Who do I choose to be an Executor in my Will?

One of the important decisions you need to make when considering your Will is who to choose as an executor. This will be the person, or people, who will administer your property and finances after you die, and carry out your wishes in line with your Will.

Up to four executors can act at a time, but they all have to act jointly so it might not be practical to appoint that many people. It’s a good idea, though, to choose at least two executors in case one of them dies before you do, or to appoint a reserve executor in case the person you have chosen is unable or unwilling to act. Whilst it’s a good idea to ask executors in advance whether they’d be willing to take on the role; it isn’t essential to tell them or have their agreement.

Here are some key considerations that you need to think about when choosing who to name as an executor:

• You do not need to name a solicitor or other professional person. If you choose family members or friends, and they find that they need professional help, they can choose who they want to work with at the time, and then pay for the services out of your estate. Your executors can choose to have as little or as much professional help as they need. Bear in mind that if you do go down the route of appointing a solicitor and you die many years later that solicitor may have died before you, or at least retired. This can cause major problems as anyone appointed has to ‘renounce their responsibility’ or be proven as deceased before anyone else can take over the role.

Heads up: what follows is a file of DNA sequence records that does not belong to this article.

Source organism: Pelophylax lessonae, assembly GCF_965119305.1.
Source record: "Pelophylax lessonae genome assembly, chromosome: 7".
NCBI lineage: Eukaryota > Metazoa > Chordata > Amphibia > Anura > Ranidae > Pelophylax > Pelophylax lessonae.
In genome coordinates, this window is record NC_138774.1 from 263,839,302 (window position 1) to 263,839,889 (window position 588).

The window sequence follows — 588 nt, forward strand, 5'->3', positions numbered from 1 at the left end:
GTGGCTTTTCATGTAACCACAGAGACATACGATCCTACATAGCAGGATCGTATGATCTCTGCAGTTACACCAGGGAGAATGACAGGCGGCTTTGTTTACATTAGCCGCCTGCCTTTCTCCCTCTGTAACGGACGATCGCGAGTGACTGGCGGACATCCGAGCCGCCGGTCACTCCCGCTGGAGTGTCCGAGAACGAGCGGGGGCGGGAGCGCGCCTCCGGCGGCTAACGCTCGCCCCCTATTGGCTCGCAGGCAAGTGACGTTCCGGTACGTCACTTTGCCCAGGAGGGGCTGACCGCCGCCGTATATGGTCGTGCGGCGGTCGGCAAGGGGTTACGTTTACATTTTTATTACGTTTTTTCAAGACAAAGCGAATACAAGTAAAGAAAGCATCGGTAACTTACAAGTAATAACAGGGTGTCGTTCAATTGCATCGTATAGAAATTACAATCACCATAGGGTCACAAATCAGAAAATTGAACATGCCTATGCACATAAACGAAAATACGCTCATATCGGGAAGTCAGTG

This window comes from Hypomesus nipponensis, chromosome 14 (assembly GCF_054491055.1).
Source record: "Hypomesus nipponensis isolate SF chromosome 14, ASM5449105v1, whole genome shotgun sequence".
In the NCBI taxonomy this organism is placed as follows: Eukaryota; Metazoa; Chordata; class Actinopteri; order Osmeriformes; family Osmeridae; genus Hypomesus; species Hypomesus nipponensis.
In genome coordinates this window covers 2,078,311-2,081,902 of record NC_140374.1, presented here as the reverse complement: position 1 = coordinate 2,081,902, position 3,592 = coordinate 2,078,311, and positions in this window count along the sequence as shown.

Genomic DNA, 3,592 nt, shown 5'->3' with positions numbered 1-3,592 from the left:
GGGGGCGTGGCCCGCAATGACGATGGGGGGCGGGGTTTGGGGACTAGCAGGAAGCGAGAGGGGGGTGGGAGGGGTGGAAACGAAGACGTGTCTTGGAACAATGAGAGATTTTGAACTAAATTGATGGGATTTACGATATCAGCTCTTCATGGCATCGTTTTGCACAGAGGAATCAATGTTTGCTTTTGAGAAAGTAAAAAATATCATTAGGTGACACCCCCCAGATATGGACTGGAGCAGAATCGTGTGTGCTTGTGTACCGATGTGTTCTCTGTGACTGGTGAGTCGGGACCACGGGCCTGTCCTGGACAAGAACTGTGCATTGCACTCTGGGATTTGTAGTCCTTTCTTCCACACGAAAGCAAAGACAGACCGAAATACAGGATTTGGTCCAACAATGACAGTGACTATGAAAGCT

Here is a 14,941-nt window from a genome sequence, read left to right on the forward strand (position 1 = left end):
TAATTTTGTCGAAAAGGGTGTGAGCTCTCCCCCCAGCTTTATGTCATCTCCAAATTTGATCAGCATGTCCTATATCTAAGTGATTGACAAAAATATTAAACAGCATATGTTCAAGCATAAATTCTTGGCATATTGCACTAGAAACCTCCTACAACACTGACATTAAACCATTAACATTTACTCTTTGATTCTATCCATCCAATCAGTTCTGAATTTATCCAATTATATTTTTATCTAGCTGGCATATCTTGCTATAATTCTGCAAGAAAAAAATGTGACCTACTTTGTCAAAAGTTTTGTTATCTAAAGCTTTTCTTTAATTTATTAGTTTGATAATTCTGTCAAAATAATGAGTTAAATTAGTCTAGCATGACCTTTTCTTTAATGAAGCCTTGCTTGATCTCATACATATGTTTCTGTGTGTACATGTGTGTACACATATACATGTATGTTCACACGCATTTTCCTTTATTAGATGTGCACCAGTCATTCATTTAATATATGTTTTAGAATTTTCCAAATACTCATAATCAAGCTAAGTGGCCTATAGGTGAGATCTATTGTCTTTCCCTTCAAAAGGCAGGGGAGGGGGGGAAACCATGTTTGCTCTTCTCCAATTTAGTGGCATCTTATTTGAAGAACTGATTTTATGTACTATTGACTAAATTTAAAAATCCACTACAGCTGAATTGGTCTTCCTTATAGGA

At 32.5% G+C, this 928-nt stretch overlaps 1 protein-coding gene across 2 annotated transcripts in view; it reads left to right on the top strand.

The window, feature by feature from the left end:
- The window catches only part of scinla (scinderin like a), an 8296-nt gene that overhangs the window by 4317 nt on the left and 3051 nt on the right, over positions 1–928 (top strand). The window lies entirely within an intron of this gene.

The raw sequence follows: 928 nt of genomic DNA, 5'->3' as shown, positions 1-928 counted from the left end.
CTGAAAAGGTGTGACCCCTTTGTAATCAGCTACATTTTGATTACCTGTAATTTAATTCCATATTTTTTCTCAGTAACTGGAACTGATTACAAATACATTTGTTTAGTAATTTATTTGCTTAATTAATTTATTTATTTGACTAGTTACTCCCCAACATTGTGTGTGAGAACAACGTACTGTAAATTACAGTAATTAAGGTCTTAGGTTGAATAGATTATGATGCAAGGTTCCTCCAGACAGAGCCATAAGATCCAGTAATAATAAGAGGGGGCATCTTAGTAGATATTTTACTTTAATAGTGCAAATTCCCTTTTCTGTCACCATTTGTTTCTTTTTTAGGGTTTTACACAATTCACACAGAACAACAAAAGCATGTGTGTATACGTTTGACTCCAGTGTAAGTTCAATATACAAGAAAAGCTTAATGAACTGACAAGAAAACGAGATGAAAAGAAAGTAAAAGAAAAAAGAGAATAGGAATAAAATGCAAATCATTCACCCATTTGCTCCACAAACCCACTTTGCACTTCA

• It is common practice that spouses name each other as executors. It is a good idea to appoint at least one reserve executor as well – often that will be a child or children.

• Once you’ve made your choice of executor/s, let them know where you keep all your important documents, financial information and other relevant information such as funeral plans. We have a really helpful document that you can use to make everything easier for family members (click here to view)

• An executor can act as a witness when you sign your Will, as long as he/ she (or their spouse) isn’t also a beneficiary.

• Another consideration when choosing an executor is do they have the time? If it is a simple estate it might not be too time consuming, but if your affairs are complex then it can be a considerable amount of work.

• Although, as already mentioned, the people you choose do not have to be professionally qualified, it is a good idea if they are reliable, organised and if they have some financial acumen. Not essential but definitely useful!

If you require any more information on making a Will, help with Probate or any of our other services, then please contact us at A R K Lasting Powers & Wills. We would be happy to help and support you to make the important decisions you will need to make. Contact us on 01438 746977 or email info@arkpowers.com.

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